Safe Horizon | How To Talk To Your Significant Other About Your History Of Sexual Trauma

Safe Horizon’s Rachel Goldsmith explains some ways survivors can tell significant others about their history of sexual trauma.
— Read on www.safehorizon.org/safe-horizon-in-the-news/telling-partner-about-sexual-trauma/

Today Sucks (Update) Aka A Little Help From My Friends

Well today I’m recovered from my depression and boy am I glad. It was tough. It felt like my heart was being pulled into this dark chasm and that pulling feeling made my muscles hurt. It was bad. I took Wednesday off from work. I just couldn’t work. I hate that I couldn’t work but I had to.

Fortunately I also had friends from Celebrate Recovery that was praying for me. What’s great too is that they understood what it was like to depressed and they prayed over me too. Whether it was over text or in person they prayed over me. And I think knowing I had people to count on and they were praying over me, helped me get passed it.

Honestly in my opinion, I think depression is a spiritual thing, because it certainly isn’t of the mind. I can have all the will power in the world & it STILL will find a way to take over me. Heck I remember a psychic telling me that while I will be having good things going for me in the future, that there was this dark cloud over me. Damned depression. I feel like depression is like some sort of weighted blanket that I didn’t ask for nor wanted and it just covers itself over me. It’s horrible.

  • But yeah, it felt great to have people who cared enough about me to think about me. Sometimes when living with depression and anxiety, it’s easy to forget you have people who care about you so it’s easy to just seclude yourself from them and the rest of the world. But please, don’t forget about the people who love and care about you. But let me say this, depression is not yours to fight alone. You need help from others…people who care for you. So who ever those people are, be in contact with them and together you guys can fight that horrible disorder.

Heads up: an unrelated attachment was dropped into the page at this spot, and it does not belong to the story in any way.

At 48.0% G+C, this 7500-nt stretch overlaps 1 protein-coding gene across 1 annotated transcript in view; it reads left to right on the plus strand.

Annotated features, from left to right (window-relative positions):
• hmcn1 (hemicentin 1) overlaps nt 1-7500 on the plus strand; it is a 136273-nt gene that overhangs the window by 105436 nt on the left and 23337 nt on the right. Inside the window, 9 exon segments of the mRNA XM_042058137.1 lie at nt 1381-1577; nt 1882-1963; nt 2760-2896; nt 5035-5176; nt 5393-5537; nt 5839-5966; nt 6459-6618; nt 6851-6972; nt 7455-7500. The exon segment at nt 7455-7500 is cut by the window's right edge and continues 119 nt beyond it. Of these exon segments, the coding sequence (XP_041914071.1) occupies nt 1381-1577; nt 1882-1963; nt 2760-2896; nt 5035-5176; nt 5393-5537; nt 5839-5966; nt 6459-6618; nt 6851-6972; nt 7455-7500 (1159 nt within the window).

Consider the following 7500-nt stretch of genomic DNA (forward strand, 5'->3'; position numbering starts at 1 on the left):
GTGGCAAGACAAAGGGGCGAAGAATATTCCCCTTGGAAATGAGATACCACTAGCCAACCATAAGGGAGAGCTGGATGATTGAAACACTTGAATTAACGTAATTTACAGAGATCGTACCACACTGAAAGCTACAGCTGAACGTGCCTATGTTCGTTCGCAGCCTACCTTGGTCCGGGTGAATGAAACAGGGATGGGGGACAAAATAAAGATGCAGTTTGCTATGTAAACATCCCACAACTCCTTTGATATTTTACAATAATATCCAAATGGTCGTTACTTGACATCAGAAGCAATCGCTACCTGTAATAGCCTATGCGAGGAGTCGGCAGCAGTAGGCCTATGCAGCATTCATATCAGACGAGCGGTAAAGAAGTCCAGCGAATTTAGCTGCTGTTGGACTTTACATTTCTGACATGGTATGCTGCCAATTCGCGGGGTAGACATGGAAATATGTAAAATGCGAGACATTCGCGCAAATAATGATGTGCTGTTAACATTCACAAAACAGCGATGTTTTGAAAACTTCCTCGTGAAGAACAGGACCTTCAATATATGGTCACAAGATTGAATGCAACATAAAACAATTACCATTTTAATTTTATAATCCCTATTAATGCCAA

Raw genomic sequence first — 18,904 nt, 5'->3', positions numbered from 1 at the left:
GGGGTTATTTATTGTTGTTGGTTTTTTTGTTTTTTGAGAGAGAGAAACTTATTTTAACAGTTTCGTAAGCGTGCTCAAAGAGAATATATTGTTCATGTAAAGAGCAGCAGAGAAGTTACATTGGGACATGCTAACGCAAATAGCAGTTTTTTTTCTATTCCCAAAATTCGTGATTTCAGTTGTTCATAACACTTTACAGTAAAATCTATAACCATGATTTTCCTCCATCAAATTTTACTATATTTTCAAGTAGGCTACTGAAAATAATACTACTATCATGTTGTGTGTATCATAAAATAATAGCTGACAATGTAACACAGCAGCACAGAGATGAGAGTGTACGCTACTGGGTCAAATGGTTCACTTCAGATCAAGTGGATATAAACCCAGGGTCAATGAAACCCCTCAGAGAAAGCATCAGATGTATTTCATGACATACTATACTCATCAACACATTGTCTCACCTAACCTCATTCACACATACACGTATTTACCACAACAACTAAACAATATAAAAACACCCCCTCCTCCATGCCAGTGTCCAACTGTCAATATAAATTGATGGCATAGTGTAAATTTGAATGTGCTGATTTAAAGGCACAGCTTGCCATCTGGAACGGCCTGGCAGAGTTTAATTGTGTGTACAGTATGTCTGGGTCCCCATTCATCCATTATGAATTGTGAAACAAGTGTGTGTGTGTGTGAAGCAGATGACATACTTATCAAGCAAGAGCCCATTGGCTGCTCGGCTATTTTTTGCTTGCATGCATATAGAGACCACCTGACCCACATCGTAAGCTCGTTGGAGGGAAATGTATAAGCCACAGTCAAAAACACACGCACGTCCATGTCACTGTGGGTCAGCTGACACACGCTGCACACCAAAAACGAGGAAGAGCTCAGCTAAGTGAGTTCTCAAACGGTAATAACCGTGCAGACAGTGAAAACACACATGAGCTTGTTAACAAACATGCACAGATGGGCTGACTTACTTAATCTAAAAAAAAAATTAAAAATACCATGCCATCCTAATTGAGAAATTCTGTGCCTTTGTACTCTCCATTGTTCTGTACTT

• Doom Patrol: Therapy Patrol

    Intro

    doompatrolposter_blog_5c5b418feee967.65843027

    Source: DC Comics

    Okay so not long ago, because it was Batman’s 80th birthday the end of last month, I was able to sign up for 1  months worth of DC Universe for 80 cents. And it was well spent. I LOVE this series. Doom Patrol is based on a group of misfit heroes in the original comic book DC series. Together Robotman (aka Cliff Steele), Cyborg, Elasti-Girl, Negative Man (aka: Larry Trainor) and Jane try save the world and their mentor, The Chief, from Mr. Nobody.

    What Is Group Therapy? What Are It’s Benefits?

    Source: Showsnob

    In the episode, Therapy Patrol, after going back time seeing how the first Doom Patrol was defeated by Mr. Nobody, the quinquennial group fell into a slump. They knew they needed to overcome their fears and weaknesses in order to defeat Mr. Nobody. So, Cliff had an idea: group therapy.

    Group therapy is one of many forms of therapy that can be used to develop better thoughts and behaviors, create goals, and have better handle of symptoms, stresses, past experiences. Group therapy can help in many ways! These include (but not limited to):

    • Knowing you’re not alone
    • Encourages giving and receiving support
    • Helps you find your voice
    • Helps you relate to others and yourself in healthier ways
    • Provides a safety net
    • Provides a sounding board
    • Helping you move forward
    • Provide motivation and leadership